Turkish PM wants Eurasia tunnel ‘marvel’ finished ahead of deadline
ISTANBUL – Anadolu Agency
PM Ahmet Davutoğlu and Transport Minister Lütfi Elvan want to see the light at the end of the Eurasia Tunnel before 2017. AA PhotoTurkish Prime Minister Ahmet Davutoğlu has convinced the contractors of a roadway tunnel connecting Istanbul’s two sides to speed up construction and complete the project earlier than planned, amid growing concerns over safety weaknesses in the sector.
Istanbul’s Eurasia Tunnel and roadway pass began construction January 2014 and was planned to be completed in August 2017. However, the construction will reportedly be completed by December 2016, following negotiations with the contractor company’s representatives.
“Completing the project in the shortest period of time, but in the safest way, will give us great happiness in terms of the reduction of time costs, as well as from a humanitarian perspective,” Davutoğlu said while visiting the project site on Sept. 13.
The repercussions of the elevator collapse that cost the lives of 10 workers at a central Istanbul construction site last weekend have shifted focus to the general safety problems in the sector.
Labor Minister Faruk Çelik, who has come under fire for government negligence regarding labor safety, acknowledged chronic problems in the sector and admitted companies sacrifice safety measures to reduce costs.
“There is pressure regarding costs. If you enslave people to make work cheaper, this understanding leaves safety as the second priority,” Çelik has said.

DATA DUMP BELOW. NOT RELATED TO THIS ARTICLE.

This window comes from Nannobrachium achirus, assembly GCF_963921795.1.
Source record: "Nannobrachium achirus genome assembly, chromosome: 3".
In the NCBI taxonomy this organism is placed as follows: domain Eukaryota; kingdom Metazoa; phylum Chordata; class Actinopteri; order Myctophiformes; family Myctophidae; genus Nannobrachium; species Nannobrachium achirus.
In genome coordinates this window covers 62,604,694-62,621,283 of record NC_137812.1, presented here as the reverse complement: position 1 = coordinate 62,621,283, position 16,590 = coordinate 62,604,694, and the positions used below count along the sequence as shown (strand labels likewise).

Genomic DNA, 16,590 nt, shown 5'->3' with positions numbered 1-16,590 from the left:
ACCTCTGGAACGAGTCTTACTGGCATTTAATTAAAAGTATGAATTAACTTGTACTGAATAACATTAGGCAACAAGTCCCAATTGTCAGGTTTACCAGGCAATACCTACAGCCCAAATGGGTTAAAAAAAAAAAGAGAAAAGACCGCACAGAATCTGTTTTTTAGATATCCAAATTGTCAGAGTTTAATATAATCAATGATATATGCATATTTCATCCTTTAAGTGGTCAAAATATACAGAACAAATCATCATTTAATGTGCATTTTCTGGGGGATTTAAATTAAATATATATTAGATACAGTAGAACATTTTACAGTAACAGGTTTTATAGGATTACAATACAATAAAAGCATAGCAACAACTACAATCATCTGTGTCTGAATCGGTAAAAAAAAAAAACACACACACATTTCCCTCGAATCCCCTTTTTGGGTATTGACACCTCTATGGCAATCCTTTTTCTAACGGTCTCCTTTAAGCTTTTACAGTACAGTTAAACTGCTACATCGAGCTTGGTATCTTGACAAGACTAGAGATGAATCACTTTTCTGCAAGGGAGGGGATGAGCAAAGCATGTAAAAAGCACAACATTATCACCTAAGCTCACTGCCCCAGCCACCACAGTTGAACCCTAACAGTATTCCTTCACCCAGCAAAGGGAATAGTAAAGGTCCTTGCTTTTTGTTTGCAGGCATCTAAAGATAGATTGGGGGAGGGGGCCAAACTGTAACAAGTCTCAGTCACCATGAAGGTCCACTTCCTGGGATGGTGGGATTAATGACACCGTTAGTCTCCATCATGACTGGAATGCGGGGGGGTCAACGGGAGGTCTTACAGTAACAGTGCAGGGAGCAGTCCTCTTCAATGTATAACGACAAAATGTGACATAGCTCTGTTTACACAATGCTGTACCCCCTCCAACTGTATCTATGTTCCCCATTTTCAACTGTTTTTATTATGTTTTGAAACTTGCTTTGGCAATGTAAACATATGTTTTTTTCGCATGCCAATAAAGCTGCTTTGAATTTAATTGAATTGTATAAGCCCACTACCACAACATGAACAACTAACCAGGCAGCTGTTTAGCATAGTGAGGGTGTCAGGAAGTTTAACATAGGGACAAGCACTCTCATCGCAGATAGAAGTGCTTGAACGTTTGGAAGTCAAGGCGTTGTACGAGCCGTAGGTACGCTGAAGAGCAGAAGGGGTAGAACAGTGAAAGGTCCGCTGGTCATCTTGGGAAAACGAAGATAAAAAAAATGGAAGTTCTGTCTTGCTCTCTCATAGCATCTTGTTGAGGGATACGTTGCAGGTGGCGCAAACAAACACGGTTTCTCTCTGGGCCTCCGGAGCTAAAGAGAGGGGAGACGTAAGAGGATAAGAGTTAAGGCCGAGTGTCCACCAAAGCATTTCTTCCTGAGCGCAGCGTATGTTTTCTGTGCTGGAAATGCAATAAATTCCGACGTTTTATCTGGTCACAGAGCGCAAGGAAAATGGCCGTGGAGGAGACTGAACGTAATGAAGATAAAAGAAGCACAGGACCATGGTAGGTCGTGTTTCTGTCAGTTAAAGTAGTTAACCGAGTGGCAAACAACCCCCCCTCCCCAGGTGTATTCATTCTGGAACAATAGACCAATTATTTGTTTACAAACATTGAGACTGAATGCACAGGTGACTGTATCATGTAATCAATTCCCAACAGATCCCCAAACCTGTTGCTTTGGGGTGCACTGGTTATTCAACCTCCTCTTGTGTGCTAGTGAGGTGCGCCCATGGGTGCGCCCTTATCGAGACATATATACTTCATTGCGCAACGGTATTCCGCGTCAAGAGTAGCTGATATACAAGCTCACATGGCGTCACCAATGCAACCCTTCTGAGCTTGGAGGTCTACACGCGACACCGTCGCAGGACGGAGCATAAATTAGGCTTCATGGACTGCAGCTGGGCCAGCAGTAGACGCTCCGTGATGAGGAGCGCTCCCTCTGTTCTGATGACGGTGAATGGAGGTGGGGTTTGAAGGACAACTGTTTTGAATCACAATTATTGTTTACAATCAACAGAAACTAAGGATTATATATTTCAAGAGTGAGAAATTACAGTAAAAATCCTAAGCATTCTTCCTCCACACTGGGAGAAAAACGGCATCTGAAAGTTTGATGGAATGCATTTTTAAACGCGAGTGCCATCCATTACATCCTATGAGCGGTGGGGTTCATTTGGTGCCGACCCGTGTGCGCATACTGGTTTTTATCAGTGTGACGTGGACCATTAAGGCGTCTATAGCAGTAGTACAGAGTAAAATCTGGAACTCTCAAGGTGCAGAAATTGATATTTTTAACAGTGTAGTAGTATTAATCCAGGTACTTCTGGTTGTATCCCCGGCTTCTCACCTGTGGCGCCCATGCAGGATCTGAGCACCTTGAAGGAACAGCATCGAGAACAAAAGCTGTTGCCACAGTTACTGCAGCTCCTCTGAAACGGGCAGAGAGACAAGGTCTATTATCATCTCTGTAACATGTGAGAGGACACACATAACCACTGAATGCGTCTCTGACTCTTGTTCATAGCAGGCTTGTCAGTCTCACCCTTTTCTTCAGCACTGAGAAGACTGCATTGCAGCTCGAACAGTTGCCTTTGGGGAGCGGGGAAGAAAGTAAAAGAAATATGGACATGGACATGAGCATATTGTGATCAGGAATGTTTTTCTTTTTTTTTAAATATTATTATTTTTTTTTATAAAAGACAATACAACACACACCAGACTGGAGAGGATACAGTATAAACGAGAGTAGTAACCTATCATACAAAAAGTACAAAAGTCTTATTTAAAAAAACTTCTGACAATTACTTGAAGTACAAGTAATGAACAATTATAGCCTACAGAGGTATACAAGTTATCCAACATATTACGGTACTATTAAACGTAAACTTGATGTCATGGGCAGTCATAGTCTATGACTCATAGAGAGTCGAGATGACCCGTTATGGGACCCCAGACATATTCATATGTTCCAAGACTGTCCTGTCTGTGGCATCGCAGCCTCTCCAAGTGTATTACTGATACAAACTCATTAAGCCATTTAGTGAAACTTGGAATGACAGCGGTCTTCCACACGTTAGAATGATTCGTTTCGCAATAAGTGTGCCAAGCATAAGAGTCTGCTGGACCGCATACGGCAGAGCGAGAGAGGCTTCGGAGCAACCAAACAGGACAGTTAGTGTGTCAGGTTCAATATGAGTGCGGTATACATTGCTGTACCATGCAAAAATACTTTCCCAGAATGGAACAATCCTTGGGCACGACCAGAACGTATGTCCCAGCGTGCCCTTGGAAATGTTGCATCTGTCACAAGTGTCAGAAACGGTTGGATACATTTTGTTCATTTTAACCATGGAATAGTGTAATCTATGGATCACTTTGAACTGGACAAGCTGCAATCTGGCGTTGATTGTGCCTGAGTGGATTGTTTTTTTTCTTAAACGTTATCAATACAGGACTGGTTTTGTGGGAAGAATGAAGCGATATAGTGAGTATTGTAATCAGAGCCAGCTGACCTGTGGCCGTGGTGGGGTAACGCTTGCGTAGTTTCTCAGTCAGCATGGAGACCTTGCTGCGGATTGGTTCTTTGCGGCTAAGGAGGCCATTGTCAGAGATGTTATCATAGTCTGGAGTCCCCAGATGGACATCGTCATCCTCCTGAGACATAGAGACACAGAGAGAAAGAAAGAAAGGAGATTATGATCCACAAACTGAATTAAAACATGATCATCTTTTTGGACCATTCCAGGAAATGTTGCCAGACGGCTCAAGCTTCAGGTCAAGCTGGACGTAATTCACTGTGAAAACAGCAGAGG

Meanwhile, Davutoğlu’s visit to the project, which he refers to as an “extraordinary engineering marvel,” came as the length of the constructed tunnel reached 920 meters.
The prime minister was proud to be personally visiting the project – the Eurasia Tunnel – which he said is of historical importance, not only for Istanbul and Turkey, but also for the world.
“An underwater pass at such a depth, pressure and intensity – to be completed in about four years – is an extraordinary engineering marvel that will not only provide comfort to our fellow citizens of Istanbul, but to all travelers from Asia to Europe and from Europe to Asia and humanity,” he said.
“This project will make important contributions to Istanbul’s natural and environmental security. I am sure it will take its place as a golden signature in the name of the state of the Republic of Turkey,” he added.
Davutoğlu said the 14.5-kilometer pass will be crossed by vehicles in less than 15 minutes thanks to the tunnel.
The depth of the tunnel reaches 106 meters underwater at some points, while the total length of the tunnel is 5.4 km and the length of the transit pass is 9.2 kilometers.
The Eurasia Tunnel is Turkey’s second underwater project in Istanbul after the Marmaray railway.